Speed of the vessel: According to Israeli accounts, the torpedo boat made (admittedly erroneous) measurements that indicated the ship was steaming at 30 knots (56 km/h). Israeli naval doctrine at the time required that a ship traveling at that speed must be presumed to be a warship. A second boat calculated Liberty's speed to be 28 knots (52 km/h) The maximum sustained speed of Liberty was only 17.5 knots (32 km/h), 21 knots (39 km/h) being attainable by overriding the engine governors. According to Body of Secrets, by James Bamford, Liberty crewmen (including the Officer-of-the-Deck) and the Court of Enquiry findings the ship was steaming at 5 knots (9 km/h) at the time of the attack.
Motive: According to the Anti Defamation League "the argument that Israel knowingly attacked an American ship has always lacked a convincing motive". In addition to the numerous possible ones already mentioned, James Bamford, among others, says one motive was to prevent the United States from eavesdropping on Israeli military activities and monitoring the events taking place in nearby Gaza. In a study of the incident concluding that there was insufficient evidence to support either accidental or deliberate attack, Colonel Peyton E. Smith wrote of the possibility that "The attack was most likely deliberate for reasons far too sensitive to be disclosed by the US (or) Israeli government and that the truth may never be known". Israeli aircraft markings: Some American survivors of the attack assert that the Israeli aircraft were unmarked. However, aircraft markings are not required by the laws of war and two of the attacking aircraft were highly distinctive Dassault Mirage III aircraft, flown only by Israel in that region.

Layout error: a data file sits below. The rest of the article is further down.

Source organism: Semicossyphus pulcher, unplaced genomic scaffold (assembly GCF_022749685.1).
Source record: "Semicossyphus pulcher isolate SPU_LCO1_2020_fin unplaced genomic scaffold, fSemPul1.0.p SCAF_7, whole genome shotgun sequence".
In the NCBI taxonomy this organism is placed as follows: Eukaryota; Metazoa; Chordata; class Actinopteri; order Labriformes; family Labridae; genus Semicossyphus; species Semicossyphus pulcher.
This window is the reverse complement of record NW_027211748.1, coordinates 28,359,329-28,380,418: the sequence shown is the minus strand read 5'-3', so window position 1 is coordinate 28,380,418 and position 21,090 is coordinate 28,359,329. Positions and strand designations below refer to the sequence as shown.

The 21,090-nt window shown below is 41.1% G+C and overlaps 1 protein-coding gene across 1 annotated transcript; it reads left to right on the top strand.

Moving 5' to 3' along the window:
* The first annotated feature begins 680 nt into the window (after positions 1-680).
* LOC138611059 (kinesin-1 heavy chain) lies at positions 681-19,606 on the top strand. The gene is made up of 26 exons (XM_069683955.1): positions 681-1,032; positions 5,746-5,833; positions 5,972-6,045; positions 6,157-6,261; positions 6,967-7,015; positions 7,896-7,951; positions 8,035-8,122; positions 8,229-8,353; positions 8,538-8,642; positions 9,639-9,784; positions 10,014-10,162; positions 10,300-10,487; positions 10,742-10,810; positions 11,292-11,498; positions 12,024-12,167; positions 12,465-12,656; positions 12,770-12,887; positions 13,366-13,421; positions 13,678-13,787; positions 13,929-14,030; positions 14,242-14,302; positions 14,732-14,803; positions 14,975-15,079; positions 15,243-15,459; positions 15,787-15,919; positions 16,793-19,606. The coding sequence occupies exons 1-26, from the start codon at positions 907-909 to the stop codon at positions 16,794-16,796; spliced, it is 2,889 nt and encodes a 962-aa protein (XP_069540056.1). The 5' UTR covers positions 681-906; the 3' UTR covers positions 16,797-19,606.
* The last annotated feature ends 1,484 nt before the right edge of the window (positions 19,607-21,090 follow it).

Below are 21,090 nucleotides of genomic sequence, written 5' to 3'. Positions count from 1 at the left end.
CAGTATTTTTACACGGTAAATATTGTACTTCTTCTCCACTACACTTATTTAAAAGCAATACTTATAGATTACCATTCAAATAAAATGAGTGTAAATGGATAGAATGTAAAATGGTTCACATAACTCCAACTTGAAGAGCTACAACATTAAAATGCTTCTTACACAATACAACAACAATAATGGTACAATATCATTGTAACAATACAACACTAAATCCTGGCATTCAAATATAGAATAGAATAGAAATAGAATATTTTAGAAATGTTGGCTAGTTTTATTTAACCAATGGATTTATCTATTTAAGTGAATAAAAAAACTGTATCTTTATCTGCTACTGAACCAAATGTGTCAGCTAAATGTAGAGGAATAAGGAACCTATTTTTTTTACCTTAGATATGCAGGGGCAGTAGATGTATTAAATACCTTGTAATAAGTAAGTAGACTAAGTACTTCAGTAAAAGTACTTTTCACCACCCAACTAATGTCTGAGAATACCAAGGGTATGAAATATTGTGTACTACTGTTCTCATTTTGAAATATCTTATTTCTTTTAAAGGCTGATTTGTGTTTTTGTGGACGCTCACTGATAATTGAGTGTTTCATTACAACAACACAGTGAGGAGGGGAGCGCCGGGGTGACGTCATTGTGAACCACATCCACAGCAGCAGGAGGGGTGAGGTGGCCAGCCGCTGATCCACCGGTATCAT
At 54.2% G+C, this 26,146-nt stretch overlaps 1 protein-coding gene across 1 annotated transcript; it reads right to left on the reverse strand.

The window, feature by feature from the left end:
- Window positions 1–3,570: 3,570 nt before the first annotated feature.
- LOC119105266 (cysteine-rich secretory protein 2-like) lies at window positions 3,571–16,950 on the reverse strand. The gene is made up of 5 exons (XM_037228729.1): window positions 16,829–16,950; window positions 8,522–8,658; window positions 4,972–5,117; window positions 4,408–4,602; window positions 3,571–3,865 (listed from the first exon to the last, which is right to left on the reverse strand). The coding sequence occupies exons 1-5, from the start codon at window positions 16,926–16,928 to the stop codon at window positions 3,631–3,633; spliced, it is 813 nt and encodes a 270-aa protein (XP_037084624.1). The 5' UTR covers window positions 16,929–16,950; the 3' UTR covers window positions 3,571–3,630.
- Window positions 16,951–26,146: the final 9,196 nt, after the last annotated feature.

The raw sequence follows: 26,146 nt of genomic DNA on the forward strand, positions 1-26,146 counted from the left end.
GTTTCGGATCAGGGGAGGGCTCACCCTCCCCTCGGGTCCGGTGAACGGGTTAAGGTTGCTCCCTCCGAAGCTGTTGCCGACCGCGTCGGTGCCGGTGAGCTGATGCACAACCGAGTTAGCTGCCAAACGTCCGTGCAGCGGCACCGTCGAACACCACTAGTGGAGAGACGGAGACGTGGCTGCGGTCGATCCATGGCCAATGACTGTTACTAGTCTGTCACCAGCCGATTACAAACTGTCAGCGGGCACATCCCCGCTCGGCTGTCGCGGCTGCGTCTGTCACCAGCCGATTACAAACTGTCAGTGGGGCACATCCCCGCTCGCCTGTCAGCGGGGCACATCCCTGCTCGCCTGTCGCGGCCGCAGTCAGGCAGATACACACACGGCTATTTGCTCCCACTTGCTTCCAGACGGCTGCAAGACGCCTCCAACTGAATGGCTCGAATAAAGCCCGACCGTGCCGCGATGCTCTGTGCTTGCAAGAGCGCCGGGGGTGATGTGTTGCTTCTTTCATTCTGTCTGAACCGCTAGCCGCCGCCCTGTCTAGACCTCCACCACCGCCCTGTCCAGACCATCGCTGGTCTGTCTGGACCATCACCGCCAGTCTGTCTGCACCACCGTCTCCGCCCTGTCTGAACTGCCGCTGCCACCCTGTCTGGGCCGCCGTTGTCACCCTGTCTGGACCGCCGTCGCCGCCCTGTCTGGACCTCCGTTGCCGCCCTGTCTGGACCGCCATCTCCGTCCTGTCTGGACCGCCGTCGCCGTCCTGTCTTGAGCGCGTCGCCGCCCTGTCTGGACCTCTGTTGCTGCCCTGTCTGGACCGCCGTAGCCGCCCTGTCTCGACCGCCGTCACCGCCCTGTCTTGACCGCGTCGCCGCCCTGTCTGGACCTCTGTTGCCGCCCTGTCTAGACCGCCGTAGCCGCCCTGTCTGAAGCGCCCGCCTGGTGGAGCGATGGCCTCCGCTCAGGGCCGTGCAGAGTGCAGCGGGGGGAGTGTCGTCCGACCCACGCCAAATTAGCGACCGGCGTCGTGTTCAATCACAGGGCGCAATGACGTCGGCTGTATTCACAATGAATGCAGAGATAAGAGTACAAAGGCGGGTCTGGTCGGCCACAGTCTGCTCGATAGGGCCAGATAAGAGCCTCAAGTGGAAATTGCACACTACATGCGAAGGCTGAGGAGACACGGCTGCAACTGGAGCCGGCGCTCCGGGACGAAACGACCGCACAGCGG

Jamming: Both Liberty and USS Saratoga radio operators reported hearing the distinctive buzzing sound usually indicative of radio frequency jamming. However, the Navy Court of Inquiry found that the Saratoga in fact received radio reports from the Liberty and successfully relayed these to the Sixth Fleet. (see page 28). According to a book by Russell Warren Howe (see below), Captain McGonagle testified that the jamming of his transmissions had been on American, not Egyptian, frequencies, suggesting that someone was aware of the nationality of the ship. However changing frequency is a standard technique to avoid radio jamming and jamming equipment is often designed to find the actual frequencies in use. Visual communications: Joe Meadors, the signalman on bridge, states that "Immediately prior to the torpedo attack, he was on the Signal Bridge repeatedly sending 'USS Liberty U.S. Navy Ship' by flashing light to the torpedo boats." The Israeli boats claim to have sent the signal "AA" (general call) for which the formal reply would be TTTT later followed by both vessels sending identification codes. Commander Moshe Oren claims he thought Liberty signaled AA in reply which was the same reply he received from the Egyptian destroyer Ibrahim Al-Awal eleven years earlier. Oren then consulted "The Red Book" (identification of Arabian navies) noting that the only match for the "old tub" with one funnel and two masts was the El Quseir. Meadors claims he never sent "AA".